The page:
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N.L. psychologists concerned about legal pot

The P.E.I. government announced Thursday the legal age for marijuana use will be 19 and that it will be sold through stand-alone retail stores under the province’s liquor control commission.
The Association of Psychologist Newfoundland and Labrador has issued a news release stating its concerns about the use of legal pot in the province, particularly recreational use by youth and special populations. —SaltWire file

The Association of Psychology Newfoundland and Labrador has issued a release talking about its concerns and making suggestions about the upcoming legalized sale and use of cannabis in Newfoundland and Labrador. The association warns there are risks, particularly for youth and special populations.

“We recognize that Newfoundland and Labrador must proceed within the context of the change in federal laws coming into effect in July 2018,” the release states.
“We also believe that Newfoundland and Labrador should follow the stated intent of the federal legislation … not to promote recreational use of cannabis, but rather to displace the current illegal system with a regulated system that will be better able to prevent use and limit irresponsible use in general."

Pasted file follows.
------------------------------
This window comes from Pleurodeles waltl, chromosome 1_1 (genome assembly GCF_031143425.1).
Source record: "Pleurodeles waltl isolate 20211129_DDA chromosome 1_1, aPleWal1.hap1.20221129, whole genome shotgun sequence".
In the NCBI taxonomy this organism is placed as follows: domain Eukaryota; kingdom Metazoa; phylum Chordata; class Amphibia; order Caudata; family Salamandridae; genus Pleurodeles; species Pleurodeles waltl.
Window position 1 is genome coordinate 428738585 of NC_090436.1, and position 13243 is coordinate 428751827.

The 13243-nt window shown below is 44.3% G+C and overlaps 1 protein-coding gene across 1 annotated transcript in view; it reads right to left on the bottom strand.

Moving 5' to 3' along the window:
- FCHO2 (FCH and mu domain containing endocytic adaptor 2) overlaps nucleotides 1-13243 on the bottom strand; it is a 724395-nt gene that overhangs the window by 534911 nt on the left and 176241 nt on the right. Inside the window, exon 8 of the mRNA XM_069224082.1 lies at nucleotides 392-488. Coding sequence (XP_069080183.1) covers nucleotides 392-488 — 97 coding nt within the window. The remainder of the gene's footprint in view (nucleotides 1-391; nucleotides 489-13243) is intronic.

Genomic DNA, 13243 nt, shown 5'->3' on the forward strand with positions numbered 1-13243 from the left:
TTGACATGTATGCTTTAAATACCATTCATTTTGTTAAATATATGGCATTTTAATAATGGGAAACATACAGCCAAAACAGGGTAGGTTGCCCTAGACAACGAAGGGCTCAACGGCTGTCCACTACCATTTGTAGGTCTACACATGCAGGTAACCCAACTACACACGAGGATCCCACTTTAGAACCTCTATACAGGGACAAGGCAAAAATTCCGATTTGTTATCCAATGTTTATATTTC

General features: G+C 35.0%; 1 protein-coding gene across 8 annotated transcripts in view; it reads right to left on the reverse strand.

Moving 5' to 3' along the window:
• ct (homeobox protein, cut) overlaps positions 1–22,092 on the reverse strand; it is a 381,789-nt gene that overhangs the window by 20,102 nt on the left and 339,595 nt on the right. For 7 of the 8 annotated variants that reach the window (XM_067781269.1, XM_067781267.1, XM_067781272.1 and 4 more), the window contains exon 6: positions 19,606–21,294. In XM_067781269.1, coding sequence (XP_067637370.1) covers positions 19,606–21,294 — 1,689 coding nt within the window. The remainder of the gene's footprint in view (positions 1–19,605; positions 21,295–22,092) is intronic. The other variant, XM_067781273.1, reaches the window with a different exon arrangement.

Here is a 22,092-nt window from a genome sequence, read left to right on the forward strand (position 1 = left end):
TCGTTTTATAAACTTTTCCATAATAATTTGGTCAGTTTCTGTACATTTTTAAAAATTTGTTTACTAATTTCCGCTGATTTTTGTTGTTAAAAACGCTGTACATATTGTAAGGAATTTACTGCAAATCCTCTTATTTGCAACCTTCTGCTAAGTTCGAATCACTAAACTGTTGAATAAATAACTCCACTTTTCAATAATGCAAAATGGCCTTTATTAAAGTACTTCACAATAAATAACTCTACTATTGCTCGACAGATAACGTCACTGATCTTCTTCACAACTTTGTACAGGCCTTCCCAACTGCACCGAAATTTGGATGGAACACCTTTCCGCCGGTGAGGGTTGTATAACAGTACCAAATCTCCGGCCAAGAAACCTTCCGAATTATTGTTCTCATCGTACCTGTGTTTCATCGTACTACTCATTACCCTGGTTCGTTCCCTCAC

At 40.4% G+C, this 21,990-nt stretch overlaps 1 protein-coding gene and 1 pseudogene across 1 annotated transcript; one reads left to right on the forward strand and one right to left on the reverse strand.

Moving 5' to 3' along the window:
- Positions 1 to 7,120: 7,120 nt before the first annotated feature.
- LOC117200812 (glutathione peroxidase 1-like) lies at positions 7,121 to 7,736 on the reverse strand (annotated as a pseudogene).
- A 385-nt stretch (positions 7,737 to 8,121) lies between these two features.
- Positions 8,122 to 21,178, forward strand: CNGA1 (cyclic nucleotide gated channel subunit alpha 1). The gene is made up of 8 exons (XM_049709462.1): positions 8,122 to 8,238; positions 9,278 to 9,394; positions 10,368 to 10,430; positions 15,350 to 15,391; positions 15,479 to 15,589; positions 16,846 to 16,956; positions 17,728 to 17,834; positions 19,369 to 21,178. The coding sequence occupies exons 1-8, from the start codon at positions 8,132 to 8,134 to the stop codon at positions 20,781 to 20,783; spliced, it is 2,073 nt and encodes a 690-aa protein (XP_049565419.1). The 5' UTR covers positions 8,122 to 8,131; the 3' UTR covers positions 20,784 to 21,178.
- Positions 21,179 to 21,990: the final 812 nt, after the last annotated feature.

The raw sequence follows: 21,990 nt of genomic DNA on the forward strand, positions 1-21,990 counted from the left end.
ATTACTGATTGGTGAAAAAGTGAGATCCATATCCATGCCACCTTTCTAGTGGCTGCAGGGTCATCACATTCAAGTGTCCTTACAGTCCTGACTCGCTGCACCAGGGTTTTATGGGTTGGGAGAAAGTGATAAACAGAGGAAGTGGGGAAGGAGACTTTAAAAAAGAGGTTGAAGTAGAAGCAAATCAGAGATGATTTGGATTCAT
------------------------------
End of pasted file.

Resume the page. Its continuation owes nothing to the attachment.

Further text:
The APNL says while there are indications cannabis or some of its constituents have potential benefits for people with certain medical problems, there is also evidence that cannabis can have harmful effects on developing human brains. The association is worried that young people will be adversely affected, saying brains are in development up to about the age of 25. 

“Research has demonstrated that regular cannabis use in youth and young adults can impact cognitive, attention, memory, processing speed, visuospatial reasoning and overall intelligence,” the release warns.  “Unfortunately, many of these impairments remain permanent, despite abstinence following regular use.  Education towards youth as well as their parents will be critical in allowing citizens to make informed choices and knowing the potential risks.”

Particular groups of individuals are particularly vulnerable to developing a primary psychotic illness with early and regular use of cannabis, the APNL says. Public education will be important so that those at risk can make informed choices. 

“Individuals with a family history of psychosis, schizophrenia, bipolar disorder and panic disorder are known to be particularly vulnerable.  Cannabis use may also increase the risk of depression, the release says. “High potency cannabis has been demonstrated to worsen a number of psychological conditions, particularly individuals with panic and anxiety disorders.”

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